Around the same time that they would be celebrating Damian Markham’s second Christmas, Newhall resident Brittany Markham and her husband, Brock, started to notice that they were growing increasingly less able to contribute to conversations with groups of new parents.
Those young families could continually bring up new milestones about their child, such as their son or daughter being able to now scoot or speak a few words. But Brittany Markham started to notice that her son Damian, who turned 2 Monday, had not only slowed in his development, but had, at least in her view, regressed.
In March of this year, following four months of visiting doctors and submitting Damian to test after test, the Markhams would receive their answer as to why their child was falling behind, confirming their worst fears.
The youngest Markham was diagnosed with Niemann Pick Disease, which requires such a specific set of genes from both parents, that only five to 10 cases are active in the United States at any given time.
And now, the parents say, they are in a race against the clock to save their child’s life.
Niemann Pick, formally known as Acid Sphingomyelinase Deficiency, is an early-onset disease categorized into three types: Type A, B and C, with Type A being the most severe of the three. The Type A form of the disease contributes to a child suffering from an enlarged liver and spleen, loss of muscle tone, failure to thrive and rapid neurodegeneration that typically leads to death by age 3.
According to Damian’s mother, her son has a mild form of Type A, and therefore a greater chance of surviving longer than the stereotypical worst case of Niemann Pick. But what separates Type A from the other types is the brain deterioration — if a cure or more effective treatment is not found, the continued neurological damage to him will likely result in his death before the age of 5.
“It’s almost like a baby Alzheimer’s, where the brain is, in fact, degenerating,” said Brock. “There are treatments for a Type C, and for Type B a bit, because those (treatments) help the enzyme and the internal organs to function properly.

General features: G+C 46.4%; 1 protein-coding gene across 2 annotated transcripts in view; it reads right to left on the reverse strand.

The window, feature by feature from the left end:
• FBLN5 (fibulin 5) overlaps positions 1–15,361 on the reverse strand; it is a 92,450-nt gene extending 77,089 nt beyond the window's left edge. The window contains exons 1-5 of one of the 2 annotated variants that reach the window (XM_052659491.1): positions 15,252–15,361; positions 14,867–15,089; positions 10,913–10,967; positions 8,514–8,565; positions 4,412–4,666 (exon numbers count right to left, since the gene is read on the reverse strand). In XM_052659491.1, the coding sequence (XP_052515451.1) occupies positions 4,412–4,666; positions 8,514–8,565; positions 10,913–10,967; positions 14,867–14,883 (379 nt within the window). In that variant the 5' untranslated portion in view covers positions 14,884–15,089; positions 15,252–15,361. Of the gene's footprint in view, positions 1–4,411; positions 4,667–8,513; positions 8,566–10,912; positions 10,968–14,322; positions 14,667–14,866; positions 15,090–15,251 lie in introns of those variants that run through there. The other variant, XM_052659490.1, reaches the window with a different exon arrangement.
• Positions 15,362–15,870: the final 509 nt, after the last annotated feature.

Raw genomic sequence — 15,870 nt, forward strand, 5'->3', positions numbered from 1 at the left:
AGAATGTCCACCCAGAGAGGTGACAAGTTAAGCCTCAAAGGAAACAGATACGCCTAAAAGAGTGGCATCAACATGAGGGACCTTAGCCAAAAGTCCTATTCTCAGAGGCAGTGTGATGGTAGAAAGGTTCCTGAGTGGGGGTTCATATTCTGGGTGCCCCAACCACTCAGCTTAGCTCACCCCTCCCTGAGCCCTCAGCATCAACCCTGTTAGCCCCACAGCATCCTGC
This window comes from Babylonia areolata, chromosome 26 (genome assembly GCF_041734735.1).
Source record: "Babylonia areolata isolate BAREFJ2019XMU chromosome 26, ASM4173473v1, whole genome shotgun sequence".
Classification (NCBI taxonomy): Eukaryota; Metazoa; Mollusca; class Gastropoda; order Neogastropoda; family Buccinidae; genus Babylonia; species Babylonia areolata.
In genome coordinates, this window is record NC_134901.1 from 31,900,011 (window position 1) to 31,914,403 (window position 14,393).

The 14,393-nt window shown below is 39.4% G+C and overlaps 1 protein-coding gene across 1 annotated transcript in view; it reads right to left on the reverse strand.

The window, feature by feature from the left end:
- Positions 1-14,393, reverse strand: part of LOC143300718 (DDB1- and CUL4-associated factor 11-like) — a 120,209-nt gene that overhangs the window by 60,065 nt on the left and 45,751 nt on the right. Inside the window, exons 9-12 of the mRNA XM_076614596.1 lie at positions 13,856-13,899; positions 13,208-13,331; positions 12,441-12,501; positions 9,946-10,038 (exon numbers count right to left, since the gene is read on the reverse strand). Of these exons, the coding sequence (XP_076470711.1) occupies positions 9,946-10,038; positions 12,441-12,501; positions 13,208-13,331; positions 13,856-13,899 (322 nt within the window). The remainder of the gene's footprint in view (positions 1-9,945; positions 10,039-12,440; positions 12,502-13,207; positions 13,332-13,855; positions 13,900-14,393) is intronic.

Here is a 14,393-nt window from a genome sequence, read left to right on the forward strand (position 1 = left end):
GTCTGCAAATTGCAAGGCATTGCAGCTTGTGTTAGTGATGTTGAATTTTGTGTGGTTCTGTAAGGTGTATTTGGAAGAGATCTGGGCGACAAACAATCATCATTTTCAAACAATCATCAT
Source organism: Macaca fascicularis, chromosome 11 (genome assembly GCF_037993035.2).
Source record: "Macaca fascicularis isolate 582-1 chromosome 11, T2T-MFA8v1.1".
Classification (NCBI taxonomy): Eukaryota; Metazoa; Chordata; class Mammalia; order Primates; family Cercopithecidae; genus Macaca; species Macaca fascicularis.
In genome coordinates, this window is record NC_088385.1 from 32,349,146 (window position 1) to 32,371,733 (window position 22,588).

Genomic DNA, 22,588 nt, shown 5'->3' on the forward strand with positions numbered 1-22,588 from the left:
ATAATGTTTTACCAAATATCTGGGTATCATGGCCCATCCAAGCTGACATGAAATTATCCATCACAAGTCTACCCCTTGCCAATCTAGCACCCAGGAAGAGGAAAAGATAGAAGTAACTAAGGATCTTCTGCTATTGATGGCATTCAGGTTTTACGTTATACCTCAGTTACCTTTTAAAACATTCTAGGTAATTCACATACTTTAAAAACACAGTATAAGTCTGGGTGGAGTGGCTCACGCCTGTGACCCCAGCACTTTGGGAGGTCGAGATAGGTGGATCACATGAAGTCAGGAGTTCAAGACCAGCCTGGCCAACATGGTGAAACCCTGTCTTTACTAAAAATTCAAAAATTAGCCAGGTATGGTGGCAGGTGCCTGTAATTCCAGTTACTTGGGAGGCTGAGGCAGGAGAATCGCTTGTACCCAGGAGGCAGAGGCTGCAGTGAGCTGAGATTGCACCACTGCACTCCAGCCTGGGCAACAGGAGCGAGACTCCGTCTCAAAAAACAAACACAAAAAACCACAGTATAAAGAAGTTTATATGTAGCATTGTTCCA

“But they don’t help the brain, which is what he has,” Brock added.
For the past few months, the Markhams, who work in the entertainment industry, have spent much of their time at home taking care of their son. Damian is unable to speak and now struggles to sit upright, and at his most recent evaluation doctors said his development had regressed to a stage younger than a 1-year-old.
“His favorite thing to do is if you give him a book and we just read him books, he’ll sit and read with us as long as we’ll read to him,” said Brock.
“But it’s weird to see videos of my nieces and nephews that are almost exactly his age … and they’re just running around, climbing up things, going down slides, talking,” said Brittany. “They can (converse in) sentences and finish sentences, and Damian, at his year-and-a-half evaluation … they put him at like a 6- to 7-month-old.”
Despite the often grim outlook given to them by doctors, the Markham family says they are holding out hope for a cure or treatment to extend and/or improve Damian’s life.
Over the past few months, the two parents, alongside the family and friends, have laid to plans for two specific goals they would like to accomplish: one, gain the funding needed to develop the necessary treatments, and two, spread awareness about the disease.
“There’s a treatment in development that’s like four or five years out, but with a surge in funding, they could potentially cut that time in half,” said Brittany. “Which would probably save Damian’s life.”
She added that there is an already developed drug that, if given some small adaptations, would be able to help stymy the neurodegeneration enough to “buy us some time while the gene therapy is being wrapped up.”
In terms of awareness, the family has teamed up with the Wylder Nation Foundation, a nonprofit whose mission is to accelerate the discovery and development of treatment options for children suffering from Niemann Pick Disease.
“(Researchers) only need like $3-4 million,” said Brittany, saying that money would go to the remaining lab time, staff and research needed to get the treatment to clinical trials. “We’re at this point where if the science is there and they just need the manpower, that’s something that money can fix.
“As his mom … I have to do everything that I can to save his life,” she added. “If there’s a sliver of hope that if I put all this work, effort into it, and Brock, too, obviously … if there’s something that can be done to save his life, I’m going to do it.”
For more information on how to assist the Markham family, visit their GoFundMe page at https://www.gofundme.com/f/please-save-damian.